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Bernini's Ecstasy of St. Teresa

Thursday, July 7, 2011

Facciamo Cuocere! Let's Cook.....Italian!

Being an on again, off again “dependent spouse” has had it’s ups and downs. Accompanying a husband who has dedicated a major portion of his career to working for non-profit organizations has had it’s challenges, mainly a personal career path with lots of detours and stops (when forced into “hibernation” during those “dependent spouse” phases). On the other hand, it has given me extraordinary experiences. Living and working in third world countries like Bangladesh and Cote’dvoire, rich Arab countries like Dubai, developing tigers, India and South Korea, South East Asian countries like Singapore, Malaysia and the Philippines, and now right here in the heart of Europe, Rome, has given me an uncommon view of the world! My children have had major challenges too, undoubtedly they have had a very rich growing-up experience, but were definitely not immune to all the problems attached to being part of the “cultural nomad” generation.

One of the things that we have all taken with us from these experiences is the appreciation for different types of food. We all love to eat and one of the things we tried to do, wherever we were was to look for local restaurants to enjoy and more importantly, learn how to cook local food. As a family, you can say we are adventurous “food afficionados”.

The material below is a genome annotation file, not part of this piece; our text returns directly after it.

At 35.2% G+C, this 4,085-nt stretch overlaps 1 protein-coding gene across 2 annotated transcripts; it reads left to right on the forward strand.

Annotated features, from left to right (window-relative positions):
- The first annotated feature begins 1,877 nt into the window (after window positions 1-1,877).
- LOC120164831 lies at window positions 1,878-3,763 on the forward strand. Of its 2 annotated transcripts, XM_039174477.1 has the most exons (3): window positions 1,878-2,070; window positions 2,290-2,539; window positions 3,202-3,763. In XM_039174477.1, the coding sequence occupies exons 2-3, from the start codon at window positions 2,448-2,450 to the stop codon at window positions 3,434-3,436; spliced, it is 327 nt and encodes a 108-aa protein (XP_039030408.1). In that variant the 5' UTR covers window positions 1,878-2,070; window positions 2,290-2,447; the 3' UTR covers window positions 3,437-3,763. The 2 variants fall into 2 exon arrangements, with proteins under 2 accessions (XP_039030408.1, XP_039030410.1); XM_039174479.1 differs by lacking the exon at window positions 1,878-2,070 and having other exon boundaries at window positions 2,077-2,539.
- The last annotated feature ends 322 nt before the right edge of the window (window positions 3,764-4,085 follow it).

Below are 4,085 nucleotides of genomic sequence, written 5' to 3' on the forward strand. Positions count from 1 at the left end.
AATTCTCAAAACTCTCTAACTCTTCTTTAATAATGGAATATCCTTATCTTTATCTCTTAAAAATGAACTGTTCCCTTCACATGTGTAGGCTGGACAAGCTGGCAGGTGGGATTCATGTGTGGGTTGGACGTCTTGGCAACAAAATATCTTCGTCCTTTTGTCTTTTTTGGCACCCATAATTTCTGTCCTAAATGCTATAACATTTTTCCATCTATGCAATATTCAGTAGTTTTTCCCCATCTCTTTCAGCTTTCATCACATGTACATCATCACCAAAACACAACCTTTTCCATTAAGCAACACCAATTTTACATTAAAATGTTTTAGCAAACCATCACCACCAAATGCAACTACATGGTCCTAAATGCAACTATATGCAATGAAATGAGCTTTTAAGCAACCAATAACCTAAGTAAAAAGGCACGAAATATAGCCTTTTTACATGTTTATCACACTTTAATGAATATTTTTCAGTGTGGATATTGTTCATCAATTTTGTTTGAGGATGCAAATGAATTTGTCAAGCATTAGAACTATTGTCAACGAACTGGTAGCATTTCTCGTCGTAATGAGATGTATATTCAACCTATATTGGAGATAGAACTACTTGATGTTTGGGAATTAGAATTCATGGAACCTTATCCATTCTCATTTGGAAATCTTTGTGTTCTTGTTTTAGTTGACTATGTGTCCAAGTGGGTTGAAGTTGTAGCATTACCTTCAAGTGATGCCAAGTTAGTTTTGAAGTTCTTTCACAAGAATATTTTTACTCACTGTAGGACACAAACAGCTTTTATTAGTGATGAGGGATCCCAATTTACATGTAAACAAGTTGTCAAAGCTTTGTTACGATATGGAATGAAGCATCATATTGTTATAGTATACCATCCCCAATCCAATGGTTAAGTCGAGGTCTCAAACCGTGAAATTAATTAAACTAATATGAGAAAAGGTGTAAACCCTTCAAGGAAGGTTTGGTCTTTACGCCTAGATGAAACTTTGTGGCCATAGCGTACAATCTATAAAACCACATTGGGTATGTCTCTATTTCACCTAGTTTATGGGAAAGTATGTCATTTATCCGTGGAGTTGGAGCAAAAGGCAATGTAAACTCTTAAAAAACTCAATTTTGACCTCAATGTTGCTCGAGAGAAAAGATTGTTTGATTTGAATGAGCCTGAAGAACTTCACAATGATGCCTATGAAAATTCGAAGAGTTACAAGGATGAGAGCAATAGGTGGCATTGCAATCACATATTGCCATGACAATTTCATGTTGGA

In Rome, it is only my husband and I, my son and his wife live in Vancouver, my daughter in Boston and our cook of 23 years is not with us, but I continue the tradition. I have tried to cook Italian and I think, making a success of it.

One thing I have learned is that Italians, like the Chinese put great emphasis on the freshness of ingredients. My grandfather-in-law, a tai-chi master in his youth went to the market daily to buy the food they were going to have for that day. He did this until the day of his death, when he went to the market as usual in the morning and sat in his porch, where they found him when they went to call him for lunch. He was 95. Come to think of it, my husband's penchant for going to the market and or grocery must have been inherited! Here in Rome, I am trying to follow grandfather's way, I try to buy whatever (at least the main ingredient) we will eat for dinner on the same day.

So what have I cooked?

Osso Bucco!

The first thing I tried was osso bucco. I tried cooking this in two ways: I tried a recipe by Guida de Laurentiis, which I found on the internet. The important ingredients, the veal shanks and the white wine, but the recipe also called for onions, garlic, carrots, celery, a bouquet garni of rosemary, thyme, bay leaves and cloves, the dredging with flour.... you get the idea This involved a lot of work and ingredients, I’m not too fond of chopping, dicing mincing etc. which adds to the clean up after, which is also tedious and boring. My complaints aside, it was pretty good and my husband enjoyed it. But it was too labour-intensive for me.

floured veal shanks
 I was given a simpler recipe, Milanese style which I decided to try. The veal shanks are cut to about an inch thick and around 6 to 7 inches across. The recipe is as follows:

1 small onion chopped
Some butter
Olive oil
½ cup or so white wine
2/3 cup water ( I used broth the second time I made this)
Some tomato paste

And for the gremolada:
2 or so cloves garlic
A sprig of rosemary
2 or so leaves of sage
Zest of 1 lemon grated
Chop all of this together

My Osso Bucco Milanese